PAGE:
b) Increasing use of our own instruments by vacating the use of MSS securities.

By the end of March, liquidity absorption was down to ₹ 3.1 trillion, all of which was held in Reverse Repos.

Looking ahead, and there are details in part B, our endeavor will be to:

1). Drain out the remaining liquidity overhang.

2). Manage the new drivers of liquidity in 2017-2018.

3). Ensure that the normal requirements of liquidity consistent with the needs of a growing economy are met.

The first step, though not necessarily in chronological order, is the narrowing of the corridor to (+ and -25) basis points. This is a continuation of the reform initiated in April 2016 when we narrowed the corridor to (+/-50) basis points in consonance with the recommendations of the Expert Committee. The objective is to more finely align the money market rates with the policy rate, bring down volatility and create conditions for improved transmission of Monetary Policy across the whole spectrum of interest rates. A collateral benefit that market participant should note is that when liquidity conditions flip to a tighter mode, the cost of funds through the Marginal Standing Facility will be lower by 25 basis points.

The second step is the assignment of appropriate instruments to the sources of liquidity. Over the first half of the year we expect government spending to increase significantly, including due to large redemptions. Mismatches between the Government's cash flows, balances and recourse to bridge funding, Ways and Means overdrafts will be managed by the use of Cash Management Bills as envisaged under the arrangement with the Government put in place in 2009. Liquidity associated with forex flows will be managed with securities under the MSS, although the budgetary provision of capping them to gross issuance is of ₹ 1,00,000 crores will be an operational constraint that circumscribes the effective use of the MSS as an instrument of liquidity management, and increases the burden on the RBI's own instrument mix, but we will endeavor to manage.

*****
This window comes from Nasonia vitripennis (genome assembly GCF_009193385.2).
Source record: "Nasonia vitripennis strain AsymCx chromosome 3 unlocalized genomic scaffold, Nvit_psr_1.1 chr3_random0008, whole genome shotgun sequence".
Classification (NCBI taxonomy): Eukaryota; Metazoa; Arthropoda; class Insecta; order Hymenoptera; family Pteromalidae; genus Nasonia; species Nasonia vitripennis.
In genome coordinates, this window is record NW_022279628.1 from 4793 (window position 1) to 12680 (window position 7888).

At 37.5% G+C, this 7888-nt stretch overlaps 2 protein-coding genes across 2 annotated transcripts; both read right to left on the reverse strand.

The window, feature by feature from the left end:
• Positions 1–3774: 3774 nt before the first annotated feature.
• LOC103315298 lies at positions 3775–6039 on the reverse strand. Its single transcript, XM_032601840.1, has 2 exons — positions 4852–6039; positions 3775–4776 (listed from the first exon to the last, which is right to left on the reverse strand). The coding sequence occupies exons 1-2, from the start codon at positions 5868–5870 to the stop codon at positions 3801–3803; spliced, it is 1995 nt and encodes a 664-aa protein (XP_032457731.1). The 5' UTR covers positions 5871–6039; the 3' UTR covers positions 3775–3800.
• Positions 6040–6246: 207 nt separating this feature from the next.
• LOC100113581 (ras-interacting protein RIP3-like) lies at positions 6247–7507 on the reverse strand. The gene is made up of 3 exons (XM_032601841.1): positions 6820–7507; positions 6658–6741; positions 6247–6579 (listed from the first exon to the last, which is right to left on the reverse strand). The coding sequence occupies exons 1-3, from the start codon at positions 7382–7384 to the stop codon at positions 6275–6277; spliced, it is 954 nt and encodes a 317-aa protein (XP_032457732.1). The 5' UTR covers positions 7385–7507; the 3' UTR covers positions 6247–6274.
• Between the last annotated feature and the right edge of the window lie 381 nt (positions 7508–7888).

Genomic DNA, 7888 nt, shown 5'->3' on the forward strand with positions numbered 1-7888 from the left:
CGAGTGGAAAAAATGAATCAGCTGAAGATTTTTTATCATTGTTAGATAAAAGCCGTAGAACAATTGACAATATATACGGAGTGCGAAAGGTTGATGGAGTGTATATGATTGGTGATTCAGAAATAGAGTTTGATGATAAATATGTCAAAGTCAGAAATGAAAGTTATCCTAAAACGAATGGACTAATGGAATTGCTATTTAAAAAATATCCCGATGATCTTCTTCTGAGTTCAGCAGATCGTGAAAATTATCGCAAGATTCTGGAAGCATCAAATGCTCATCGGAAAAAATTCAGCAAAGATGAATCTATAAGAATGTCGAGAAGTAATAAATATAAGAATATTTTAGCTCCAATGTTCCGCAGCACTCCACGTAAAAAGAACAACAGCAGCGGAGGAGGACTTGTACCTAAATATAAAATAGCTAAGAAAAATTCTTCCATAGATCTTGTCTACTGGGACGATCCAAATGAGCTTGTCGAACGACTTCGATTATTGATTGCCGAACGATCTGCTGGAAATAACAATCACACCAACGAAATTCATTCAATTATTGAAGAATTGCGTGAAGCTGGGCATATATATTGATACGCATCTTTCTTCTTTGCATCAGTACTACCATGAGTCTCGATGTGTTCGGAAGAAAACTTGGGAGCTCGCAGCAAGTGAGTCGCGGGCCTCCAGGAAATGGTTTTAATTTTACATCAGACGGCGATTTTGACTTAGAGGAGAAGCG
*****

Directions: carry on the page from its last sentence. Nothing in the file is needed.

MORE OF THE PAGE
Durable and semi-durable liquidity will be managed with a combination of longer tenor Reverse Repos and Open Market Operations. Fine tuning operations will continue to be used to manage day to day mismatches in liquidity demand and supply. We will continue to provide assured liquidity through our regular operations under the LAF.

The learning experience through demonetization period and the constraints circumscribing instruments such as the MSS underscores the priority warranted for strengthening the instrument tool kit of the RBI. It is in this context that RBI has proposed the institution of the Standing Deposit Facility, drawing upon international best practices and the recommendation of the Expert Committee.

We have been engaging with the government on this subject for some time and will continue to pursue the matter with them. When the deposit facility is instituted, market participants have agreed that it will significantly improve the robustness of the liquidity management framework of the RBI.

I will now turn to the issues regarding banks. An important, perhaps the most important prerequisite for efficient transmission of Monetary Policy is a well capitalised banking sector that is able and willing to provide credit at reasonable terms to productive parts of the economy. The capital can come from either the market or the principle owner for the PSBs, which is the Government. Having completed the Asset Quality Review of our banks and with several other critical ingredients in place, viz., the insolvency and bankruptcy code and the Oversight Committee, the Reserve Bank of India has been preparing actively for the next steps in an orderly resolution of the bank stressed assets. This will be undertaken concomitantly with resolution of the weakest bank balance sheets under the aegis of a revised Prompt Corrective Action framework (PCA), and our new Enforcement Department that has started its work this week.